The ruins of the Ephebeion (where the Ephebes would receive instruction on Greek culture), part of the impressive Gymnasium built in the second quarter of the 2nd century BC to the west end of the city. / Photo by Carole Raddato, Creative Commons

The key monuments visible to the modern visitor include a large theatre seating 10,000 spectators, a temple of Augustus, a colonnaded street lined by mosaics, a bouleuterion (council chamber) with multiple Roman inscriptions (including a copy of Diocletian’s Price Edict of 301 CE), and an enormous Hellenistic gymnasium. The gymnasium was built in the second quarter of the 2nd century BCE to the west end of the city and was richly decorated in the Corinthian order. The total length of the building is estimated at 180 meters, making it the largest known gymnasium in antiquity.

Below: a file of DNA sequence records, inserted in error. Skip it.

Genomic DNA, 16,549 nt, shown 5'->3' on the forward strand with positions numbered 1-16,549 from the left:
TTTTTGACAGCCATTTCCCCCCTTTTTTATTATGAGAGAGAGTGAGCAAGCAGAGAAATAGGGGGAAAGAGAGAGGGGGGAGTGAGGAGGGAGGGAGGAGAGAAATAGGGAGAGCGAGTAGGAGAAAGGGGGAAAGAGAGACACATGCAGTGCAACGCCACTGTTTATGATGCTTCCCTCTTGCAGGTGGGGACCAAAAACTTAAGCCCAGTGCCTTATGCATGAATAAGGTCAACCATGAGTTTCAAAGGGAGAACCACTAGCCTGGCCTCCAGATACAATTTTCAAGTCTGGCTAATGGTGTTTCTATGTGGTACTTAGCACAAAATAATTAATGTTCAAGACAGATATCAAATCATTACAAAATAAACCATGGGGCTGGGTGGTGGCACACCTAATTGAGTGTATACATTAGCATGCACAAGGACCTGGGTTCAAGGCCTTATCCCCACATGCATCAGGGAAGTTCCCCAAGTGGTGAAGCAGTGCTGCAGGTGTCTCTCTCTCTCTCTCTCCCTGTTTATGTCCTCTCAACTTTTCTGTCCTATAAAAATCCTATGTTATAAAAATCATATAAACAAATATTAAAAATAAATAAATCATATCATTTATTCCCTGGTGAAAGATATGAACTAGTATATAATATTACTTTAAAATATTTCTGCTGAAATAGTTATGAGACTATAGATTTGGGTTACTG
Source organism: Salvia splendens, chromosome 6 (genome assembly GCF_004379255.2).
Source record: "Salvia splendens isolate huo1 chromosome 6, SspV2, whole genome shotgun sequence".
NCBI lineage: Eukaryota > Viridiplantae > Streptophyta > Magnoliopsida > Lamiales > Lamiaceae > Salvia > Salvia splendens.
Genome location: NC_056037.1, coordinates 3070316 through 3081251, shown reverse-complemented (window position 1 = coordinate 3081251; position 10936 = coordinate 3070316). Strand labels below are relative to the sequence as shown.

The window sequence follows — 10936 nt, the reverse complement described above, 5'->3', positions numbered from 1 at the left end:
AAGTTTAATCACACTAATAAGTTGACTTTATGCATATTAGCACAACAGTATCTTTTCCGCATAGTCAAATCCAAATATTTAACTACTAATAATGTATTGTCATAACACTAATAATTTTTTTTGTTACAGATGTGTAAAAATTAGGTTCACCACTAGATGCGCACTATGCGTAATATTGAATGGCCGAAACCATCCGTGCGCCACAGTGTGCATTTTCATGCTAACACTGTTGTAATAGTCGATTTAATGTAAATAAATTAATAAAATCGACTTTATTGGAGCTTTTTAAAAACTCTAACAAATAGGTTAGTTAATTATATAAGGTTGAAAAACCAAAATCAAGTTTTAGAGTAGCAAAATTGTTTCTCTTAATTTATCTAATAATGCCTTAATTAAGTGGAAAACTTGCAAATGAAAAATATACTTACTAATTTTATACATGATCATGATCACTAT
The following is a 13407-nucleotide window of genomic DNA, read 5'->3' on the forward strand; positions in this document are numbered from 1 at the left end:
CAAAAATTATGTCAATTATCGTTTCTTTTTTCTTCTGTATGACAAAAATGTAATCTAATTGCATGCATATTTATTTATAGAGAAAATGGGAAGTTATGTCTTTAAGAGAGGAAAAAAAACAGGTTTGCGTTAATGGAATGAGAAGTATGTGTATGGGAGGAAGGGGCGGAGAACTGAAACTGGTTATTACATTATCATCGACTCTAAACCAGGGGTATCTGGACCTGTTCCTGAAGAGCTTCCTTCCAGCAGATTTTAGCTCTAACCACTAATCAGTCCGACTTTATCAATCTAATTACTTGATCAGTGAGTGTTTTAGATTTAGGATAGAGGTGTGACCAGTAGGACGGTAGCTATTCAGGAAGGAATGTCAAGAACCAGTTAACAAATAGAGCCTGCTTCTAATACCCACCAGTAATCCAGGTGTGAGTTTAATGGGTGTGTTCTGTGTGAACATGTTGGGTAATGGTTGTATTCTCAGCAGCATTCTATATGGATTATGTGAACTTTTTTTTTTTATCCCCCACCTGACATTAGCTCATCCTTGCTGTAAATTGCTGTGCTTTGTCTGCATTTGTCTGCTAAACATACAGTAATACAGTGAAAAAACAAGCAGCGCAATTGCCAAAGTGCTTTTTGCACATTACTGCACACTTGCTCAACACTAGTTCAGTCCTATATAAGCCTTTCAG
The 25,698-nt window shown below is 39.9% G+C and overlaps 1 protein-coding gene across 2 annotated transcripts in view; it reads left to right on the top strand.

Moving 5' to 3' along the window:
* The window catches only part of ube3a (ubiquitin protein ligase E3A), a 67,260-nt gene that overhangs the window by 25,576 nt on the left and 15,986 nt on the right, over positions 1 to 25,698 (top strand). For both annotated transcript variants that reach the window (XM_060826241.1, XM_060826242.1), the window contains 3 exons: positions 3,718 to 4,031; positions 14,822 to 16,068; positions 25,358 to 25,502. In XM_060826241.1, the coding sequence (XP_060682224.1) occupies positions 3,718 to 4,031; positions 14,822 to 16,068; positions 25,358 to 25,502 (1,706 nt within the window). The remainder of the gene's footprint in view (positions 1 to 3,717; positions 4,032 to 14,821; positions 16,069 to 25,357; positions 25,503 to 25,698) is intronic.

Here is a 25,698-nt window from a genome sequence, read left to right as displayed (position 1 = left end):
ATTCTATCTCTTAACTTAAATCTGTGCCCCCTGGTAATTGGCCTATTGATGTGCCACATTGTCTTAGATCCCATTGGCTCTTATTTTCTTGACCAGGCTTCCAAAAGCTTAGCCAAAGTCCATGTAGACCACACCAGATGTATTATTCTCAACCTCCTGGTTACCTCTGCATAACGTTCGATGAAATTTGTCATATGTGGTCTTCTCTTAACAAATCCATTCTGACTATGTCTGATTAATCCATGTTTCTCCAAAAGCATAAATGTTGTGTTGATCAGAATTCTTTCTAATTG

The Corinthian Temple of Hecate at Lagina, its architectural type was pseudodipteral with pronaos / Photo by Carole Raddato, Creative Commons

Just a few kilometers away from Stratonicea was the ancient city of Lagina, one of the most important Carian sanctuaries. A 11 km long road called the Sacred Way (ceremonial road) connected the two cities. The establishment of the sanctuary at Lagina as a religious centre dates back to the Seleucids but evidence from the necropolis implies that the origins of the settlement go back to the 7th century BCE. The deity worshipped at the sanctuary was the goddess Hecate. She was the goddess of magic, witchcraft, the night, moon and was associated with crossroads and entrance-ways. In statuary, Hecate was often depicted in triple form, either with three bodies or three heads. Numerous festivals were celebrated at the site during which a procession delivered the key of the temple from Lagina to the bouleuterion in Stratonicea on which the rules of the religious celebrations of Hecate were written.